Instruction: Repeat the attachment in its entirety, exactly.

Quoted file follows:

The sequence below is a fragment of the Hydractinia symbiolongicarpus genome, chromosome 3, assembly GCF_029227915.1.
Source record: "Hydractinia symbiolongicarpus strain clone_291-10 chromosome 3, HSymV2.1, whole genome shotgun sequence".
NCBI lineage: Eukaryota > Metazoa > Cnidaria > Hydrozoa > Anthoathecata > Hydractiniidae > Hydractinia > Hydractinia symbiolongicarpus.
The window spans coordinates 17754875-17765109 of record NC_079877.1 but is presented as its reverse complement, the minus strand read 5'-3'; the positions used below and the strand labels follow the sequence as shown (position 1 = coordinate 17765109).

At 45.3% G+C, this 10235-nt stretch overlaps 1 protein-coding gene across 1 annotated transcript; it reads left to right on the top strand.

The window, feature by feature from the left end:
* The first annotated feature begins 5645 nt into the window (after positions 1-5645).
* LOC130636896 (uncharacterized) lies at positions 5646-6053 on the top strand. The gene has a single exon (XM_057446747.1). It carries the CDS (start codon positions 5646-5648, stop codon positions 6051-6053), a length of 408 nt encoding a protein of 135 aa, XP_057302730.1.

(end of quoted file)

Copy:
The sequence below is a fragment of the Hydractinia symbiolongicarpus genome, chromosome 3, assembly GCF_029227915.1.
Source record: "Hydractinia symbiolongicarpus strain clone_291-10 chromosome 3, HSymV2.1, whole genome shotgun sequence".
NCBI lineage: Eukaryota > Metazoa > Cnidaria > Hydrozoa > Anthoathecata > Hydractiniidae > Hydractinia > Hydractinia symbiolongicarpus.
The window spans coordinates 17754875-17765109 of record NC_079877.1 but is presented as its reverse complement, the minus strand read 5'-3'; the positions used below and the strand labels follow the sequence as shown (position 1 = coordinate 17765109).

At 45.3% G+C, this 10235-nt stretch overlaps 1 protein-coding gene across 1 annotated transcript; it reads left to right on the top strand.

The window, feature by feature from the left end:
* The first annotated feature begins 5645 nt into the window (after positions 1-5645).
* LOC130636896 (uncharacterized) lies at positions 5646-6053 on the top strand. The gene has a single exon (XM_057446747.1). It carries the CDS (start codon positions 5646-5648, stop codon positions 6051-6053), a length of 408 nt encoding a protein of 135 aa, XP_057302730.1.